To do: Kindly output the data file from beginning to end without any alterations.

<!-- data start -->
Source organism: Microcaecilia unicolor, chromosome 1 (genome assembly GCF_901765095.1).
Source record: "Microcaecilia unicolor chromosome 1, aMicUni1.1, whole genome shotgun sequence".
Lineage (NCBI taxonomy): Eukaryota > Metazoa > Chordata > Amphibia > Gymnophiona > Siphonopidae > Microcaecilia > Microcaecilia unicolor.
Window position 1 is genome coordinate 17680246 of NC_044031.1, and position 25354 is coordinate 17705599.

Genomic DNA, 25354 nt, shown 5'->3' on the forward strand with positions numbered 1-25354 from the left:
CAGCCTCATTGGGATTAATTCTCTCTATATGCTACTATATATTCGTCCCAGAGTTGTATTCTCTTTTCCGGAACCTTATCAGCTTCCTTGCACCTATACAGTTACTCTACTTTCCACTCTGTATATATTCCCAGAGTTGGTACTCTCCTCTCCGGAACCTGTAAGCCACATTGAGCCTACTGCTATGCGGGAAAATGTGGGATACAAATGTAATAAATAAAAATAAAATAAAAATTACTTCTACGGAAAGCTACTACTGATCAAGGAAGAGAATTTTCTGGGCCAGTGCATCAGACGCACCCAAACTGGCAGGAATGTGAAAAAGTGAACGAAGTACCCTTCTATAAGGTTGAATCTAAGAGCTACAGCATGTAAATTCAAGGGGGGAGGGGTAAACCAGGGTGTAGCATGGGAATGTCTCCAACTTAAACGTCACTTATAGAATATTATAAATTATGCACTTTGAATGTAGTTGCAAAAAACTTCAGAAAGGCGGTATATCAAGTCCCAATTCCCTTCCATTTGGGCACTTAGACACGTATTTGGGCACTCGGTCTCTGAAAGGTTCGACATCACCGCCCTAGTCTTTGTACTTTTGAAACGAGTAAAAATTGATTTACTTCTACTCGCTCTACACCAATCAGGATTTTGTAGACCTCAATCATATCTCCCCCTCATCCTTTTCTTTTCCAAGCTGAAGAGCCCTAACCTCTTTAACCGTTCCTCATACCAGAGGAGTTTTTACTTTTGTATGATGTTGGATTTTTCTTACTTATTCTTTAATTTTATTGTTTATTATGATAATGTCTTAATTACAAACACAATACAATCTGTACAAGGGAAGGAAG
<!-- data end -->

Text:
Source organism: Microcaecilia unicolor, chromosome 1 (genome assembly GCF_901765095.1).
Source record: "Microcaecilia unicolor chromosome 1, aMicUni1.1, whole genome shotgun sequence".
Lineage (NCBI taxonomy): Eukaryota > Metazoa > Chordata > Amphibia > Gymnophiona > Siphonopidae > Microcaecilia > Microcaecilia unicolor.
Window position 1 is genome coordinate 17680246 of NC_044031.1, and position 25354 is coordinate 17705599.

Genomic DNA, 25354 nt, shown 5'->3' on the forward strand with positions numbered 1-25354 from the left:
CAGCCTCATTGGGATTAATTCTCTCTATATGCTACTATATATTCGTCCCAGAGTTGTATTCTCTTTTCCGGAACCTTATCAGCTTCCTTGCACCTATACAGTTACTCTACTTTCCACTCTGTATATATTCCCAGAGTTGGTACTCTCCTCTCCGGAACCTGTAAGCCACATTGAGCCTACTGCTATGCGGGAAAATGTGGGATACAAATGTAATAAATAAAAATAAAATAAAAATTACTTCTACGGAAAGCTACTACTGATCAAGGAAGAGAATTTTCTGGGCCAGTGCATCAGACGCACCCAAACTGGCAGGAATGTGAAAAAGTGAACGAAGTACCCTTCTATAAGGTTGAATCTAAGAGCTACAGCATGTAAATTCAAGGGGGGAGGGGTAAACCAGGGTGTAGCATGGGAATGTCTCCAACTTAAACGTCACTTATAGAATATTATAAATTATGCACTTTGAATGTAGTTGCAAAAAACTTCAGAAAGGCGGTATATCAAGTCCCAATTCCCTTCCATTTGGGCACTTAGACACGTATTTGGGCACTCGGTCTCTGAAAGGTTCGACATCACCGCCCTAGTCTTTGTACTTTTGAAACGAGTAAAAATTGATTTACTTCTACTCGCTCTACACCAATCAGGATTTTGTAGACCTCAATCATATCTCCCCCTCATCCTTTTCTTTTCCAAGCTGAAGAGCCCTAACCTCTTTAACCGTTCCTCATACCAGAGGAGTTTTTACTTTTGTATGATGTTGGATTTTTCTTACTTATTCTTTAATTTTATTGTTTATTATGATAATGTCTTAATTACAAACACAATACAATCTGTACAAGGGAAGGAAG